Thoracotomy, Adjuvant Therapy Increase Risk for Opioid Use After Lung Resection
Prescription opioid refill claims were evaluated 3 to 6 months after surgery for opioid-naive patients with cancer who were undergoing lung resection.
Opioid-naive patients with cancer undergoing lung resection were more likely to continue refilling opioid prescriptions between 3 and 6 months after surgery if they underwent thoracotomy or had adjuvant chemotherapy, according to the results of a study published in the Annals of Thoracic Surgery.
Prescription opioid refill claims were evaluated from the Truven Health MarketScan Databases 3 to 6 months after surgery for opioid-naive patients with cancer undergoing lung resection. Associations and risk factors were determined from individuals who continued opioid use, and compared between groups.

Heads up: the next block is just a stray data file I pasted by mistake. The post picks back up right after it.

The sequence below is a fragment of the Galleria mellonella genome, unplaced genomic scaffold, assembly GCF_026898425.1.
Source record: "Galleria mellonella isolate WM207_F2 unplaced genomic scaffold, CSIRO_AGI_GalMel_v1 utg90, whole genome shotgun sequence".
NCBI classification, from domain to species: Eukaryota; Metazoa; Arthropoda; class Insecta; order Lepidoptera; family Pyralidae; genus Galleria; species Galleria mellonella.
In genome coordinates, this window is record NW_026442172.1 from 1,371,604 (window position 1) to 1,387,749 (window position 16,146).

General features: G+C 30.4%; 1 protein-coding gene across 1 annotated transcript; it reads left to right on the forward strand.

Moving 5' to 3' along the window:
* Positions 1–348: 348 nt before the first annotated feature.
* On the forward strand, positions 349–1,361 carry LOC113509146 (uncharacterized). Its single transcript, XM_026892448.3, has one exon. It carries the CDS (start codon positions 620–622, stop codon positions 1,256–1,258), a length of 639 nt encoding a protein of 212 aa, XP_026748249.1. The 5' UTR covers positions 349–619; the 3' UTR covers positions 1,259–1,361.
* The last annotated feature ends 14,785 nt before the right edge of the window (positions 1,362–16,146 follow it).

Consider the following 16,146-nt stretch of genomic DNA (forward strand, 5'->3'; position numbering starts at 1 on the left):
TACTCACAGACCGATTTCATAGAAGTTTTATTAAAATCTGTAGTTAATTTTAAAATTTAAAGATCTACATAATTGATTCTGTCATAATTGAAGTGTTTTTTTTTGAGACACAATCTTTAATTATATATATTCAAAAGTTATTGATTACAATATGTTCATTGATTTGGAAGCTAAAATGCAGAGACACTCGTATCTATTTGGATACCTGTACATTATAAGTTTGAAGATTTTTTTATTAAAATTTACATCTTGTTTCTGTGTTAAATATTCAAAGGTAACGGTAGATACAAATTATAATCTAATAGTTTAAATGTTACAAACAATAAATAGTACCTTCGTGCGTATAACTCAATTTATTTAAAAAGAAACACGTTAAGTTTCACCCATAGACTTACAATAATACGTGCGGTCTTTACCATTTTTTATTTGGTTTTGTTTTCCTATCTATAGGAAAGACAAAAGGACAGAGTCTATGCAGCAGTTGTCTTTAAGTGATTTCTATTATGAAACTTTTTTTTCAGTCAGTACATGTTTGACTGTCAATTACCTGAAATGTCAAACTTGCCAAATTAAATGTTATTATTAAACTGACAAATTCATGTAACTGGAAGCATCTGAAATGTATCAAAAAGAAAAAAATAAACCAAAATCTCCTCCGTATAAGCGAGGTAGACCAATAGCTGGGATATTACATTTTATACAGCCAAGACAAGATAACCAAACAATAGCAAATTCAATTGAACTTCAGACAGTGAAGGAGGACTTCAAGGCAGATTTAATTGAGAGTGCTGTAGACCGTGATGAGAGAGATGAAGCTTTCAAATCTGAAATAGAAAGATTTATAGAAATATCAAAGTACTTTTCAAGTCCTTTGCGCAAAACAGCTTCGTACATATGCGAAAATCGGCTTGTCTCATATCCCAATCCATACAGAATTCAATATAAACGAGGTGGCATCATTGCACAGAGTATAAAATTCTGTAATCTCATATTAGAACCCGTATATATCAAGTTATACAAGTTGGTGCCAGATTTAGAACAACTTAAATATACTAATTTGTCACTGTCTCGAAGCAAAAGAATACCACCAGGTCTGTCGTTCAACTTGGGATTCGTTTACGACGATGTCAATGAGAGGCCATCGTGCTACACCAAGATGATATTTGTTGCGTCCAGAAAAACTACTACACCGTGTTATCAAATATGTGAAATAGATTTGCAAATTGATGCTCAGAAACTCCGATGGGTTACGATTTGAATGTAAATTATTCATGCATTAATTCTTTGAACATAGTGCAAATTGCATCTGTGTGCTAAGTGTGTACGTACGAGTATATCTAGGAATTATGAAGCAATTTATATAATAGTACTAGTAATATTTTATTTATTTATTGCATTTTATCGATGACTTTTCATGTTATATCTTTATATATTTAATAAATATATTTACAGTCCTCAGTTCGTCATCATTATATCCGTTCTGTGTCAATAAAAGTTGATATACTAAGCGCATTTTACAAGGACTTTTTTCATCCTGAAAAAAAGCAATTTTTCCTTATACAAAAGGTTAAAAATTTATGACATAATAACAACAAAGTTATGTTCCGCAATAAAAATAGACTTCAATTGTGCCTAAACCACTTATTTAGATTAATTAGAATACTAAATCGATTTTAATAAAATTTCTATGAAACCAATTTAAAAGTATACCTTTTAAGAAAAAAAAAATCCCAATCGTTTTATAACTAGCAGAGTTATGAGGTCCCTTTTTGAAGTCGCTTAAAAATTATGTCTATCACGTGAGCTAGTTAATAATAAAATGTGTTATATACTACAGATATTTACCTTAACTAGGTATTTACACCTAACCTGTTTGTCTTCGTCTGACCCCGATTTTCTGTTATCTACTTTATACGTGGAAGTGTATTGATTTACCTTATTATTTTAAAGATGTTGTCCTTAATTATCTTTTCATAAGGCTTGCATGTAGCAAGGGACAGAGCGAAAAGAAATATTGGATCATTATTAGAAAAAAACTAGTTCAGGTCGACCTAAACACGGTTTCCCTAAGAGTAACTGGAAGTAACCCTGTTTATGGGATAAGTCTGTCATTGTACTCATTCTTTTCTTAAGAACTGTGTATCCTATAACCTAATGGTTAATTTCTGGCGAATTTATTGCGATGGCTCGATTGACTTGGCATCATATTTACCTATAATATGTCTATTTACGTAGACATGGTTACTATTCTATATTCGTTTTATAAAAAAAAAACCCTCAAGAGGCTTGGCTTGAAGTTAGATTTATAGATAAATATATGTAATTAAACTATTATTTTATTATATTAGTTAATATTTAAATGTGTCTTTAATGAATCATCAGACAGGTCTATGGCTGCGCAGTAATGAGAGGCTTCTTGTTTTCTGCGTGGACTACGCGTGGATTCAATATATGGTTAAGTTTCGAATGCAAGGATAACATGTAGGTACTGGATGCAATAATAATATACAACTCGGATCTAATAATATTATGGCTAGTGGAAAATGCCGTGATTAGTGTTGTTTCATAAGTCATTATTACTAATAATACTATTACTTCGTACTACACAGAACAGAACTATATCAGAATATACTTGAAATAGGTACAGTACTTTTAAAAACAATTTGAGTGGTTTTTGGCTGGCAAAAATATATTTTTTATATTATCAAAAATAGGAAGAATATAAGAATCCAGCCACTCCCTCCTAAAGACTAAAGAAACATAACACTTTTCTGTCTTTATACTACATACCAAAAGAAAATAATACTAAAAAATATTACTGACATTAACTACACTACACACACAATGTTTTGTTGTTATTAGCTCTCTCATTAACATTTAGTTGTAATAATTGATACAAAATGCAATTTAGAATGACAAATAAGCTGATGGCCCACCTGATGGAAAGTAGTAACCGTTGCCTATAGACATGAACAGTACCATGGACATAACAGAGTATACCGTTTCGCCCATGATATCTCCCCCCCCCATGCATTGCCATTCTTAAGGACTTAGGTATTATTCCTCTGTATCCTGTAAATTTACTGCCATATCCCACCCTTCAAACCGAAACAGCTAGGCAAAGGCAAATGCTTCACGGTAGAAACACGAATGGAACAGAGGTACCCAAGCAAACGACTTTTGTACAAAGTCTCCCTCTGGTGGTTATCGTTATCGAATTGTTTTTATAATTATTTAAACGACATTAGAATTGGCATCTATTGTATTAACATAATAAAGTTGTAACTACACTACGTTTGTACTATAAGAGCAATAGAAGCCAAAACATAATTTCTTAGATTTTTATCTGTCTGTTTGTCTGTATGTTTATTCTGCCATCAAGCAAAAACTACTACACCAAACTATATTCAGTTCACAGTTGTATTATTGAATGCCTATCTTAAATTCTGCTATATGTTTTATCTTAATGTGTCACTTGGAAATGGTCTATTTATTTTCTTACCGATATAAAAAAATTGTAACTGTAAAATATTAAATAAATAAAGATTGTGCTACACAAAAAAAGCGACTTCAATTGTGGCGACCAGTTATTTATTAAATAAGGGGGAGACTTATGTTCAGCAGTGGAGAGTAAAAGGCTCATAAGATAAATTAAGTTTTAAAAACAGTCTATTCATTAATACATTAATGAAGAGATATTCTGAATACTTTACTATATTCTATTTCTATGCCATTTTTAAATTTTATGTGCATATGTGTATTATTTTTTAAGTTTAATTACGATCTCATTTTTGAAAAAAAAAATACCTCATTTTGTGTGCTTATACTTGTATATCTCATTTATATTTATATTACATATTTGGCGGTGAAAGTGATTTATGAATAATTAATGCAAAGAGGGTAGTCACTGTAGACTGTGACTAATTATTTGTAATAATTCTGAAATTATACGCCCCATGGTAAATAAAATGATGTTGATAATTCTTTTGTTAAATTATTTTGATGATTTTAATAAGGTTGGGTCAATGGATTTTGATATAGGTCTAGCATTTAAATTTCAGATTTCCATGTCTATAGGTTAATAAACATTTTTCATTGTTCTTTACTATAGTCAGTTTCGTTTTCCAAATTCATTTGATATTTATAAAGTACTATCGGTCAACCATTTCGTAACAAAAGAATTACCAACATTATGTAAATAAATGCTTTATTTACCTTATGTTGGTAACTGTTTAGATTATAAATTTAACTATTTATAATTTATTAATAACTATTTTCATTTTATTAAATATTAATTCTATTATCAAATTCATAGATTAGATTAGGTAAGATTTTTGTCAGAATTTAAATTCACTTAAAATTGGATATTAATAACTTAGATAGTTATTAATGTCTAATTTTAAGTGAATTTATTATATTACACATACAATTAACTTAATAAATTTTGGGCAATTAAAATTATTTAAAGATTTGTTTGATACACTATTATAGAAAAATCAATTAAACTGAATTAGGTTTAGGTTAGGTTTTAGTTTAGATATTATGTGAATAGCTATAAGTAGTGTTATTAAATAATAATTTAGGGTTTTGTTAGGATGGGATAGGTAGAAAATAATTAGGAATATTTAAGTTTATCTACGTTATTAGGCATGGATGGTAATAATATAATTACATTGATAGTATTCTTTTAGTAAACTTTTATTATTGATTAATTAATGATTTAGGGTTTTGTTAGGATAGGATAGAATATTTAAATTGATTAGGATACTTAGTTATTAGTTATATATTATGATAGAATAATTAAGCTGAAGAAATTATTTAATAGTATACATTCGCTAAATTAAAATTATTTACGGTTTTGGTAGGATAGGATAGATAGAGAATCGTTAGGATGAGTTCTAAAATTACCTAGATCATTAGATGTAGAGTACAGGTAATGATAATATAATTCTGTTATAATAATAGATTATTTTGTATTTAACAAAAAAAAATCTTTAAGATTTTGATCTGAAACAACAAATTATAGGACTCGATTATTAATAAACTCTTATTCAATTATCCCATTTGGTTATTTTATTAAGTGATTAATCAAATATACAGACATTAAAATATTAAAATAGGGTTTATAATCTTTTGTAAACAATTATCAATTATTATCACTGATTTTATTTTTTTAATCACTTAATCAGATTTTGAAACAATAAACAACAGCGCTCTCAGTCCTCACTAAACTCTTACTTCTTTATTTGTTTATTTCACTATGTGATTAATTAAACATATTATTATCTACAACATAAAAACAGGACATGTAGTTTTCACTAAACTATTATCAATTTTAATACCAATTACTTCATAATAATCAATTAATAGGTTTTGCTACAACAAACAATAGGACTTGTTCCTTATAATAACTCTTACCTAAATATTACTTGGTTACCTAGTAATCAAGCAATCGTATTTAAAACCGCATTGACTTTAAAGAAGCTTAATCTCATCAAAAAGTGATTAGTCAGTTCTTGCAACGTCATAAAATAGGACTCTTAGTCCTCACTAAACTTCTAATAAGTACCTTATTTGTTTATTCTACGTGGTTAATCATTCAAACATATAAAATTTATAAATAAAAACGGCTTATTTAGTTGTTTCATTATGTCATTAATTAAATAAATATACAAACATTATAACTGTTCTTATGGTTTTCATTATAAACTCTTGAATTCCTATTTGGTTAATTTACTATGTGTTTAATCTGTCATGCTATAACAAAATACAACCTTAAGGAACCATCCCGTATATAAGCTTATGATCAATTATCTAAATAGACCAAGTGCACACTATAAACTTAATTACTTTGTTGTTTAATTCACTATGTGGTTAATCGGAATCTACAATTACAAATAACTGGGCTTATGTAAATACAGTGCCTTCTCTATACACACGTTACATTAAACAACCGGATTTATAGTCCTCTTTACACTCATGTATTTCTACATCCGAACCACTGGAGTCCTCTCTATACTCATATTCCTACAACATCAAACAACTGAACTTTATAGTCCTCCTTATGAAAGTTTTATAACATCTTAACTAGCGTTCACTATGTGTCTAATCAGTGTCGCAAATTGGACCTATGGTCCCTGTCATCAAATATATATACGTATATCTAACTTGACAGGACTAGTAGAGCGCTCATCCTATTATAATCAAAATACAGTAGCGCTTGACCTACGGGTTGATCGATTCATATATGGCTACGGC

Of the 3026 opioid-naive patients with cancer undergoing lung resection, 6.5% underwent neoadjuvant therapy, whereas 21.7% underwent adjuvant therapy. Furthermore, 3 to 6 months after surgery, 14% of patients continued to fill opioid prescriptions. After analysis, being 64 years old or younger (odds ratio [OR], 1.30), being male (OR, 1.39), having underwent a thoracotomy (OR, 1.58), and using adjuvant therapy (OR, 2.19) were all associated with a greater risk for persistent opioid use.
The researchers wrote that these results necessitate "further studies to elucidate risk factors associated with persistent opioid usage, prioritizing and establishing standard protocols for patient education and safe disposal of excess medications, and development and implementation of evidence-based opioid prescribing guidelines."
Brescia A, Harrington C, Mazurek A, et al. Factors associated with new persistent opioid usage after lung resection [published online October 11, 2018] Ann Thorac Surg. doi:10.1016/j.athoracsur.2018.08.057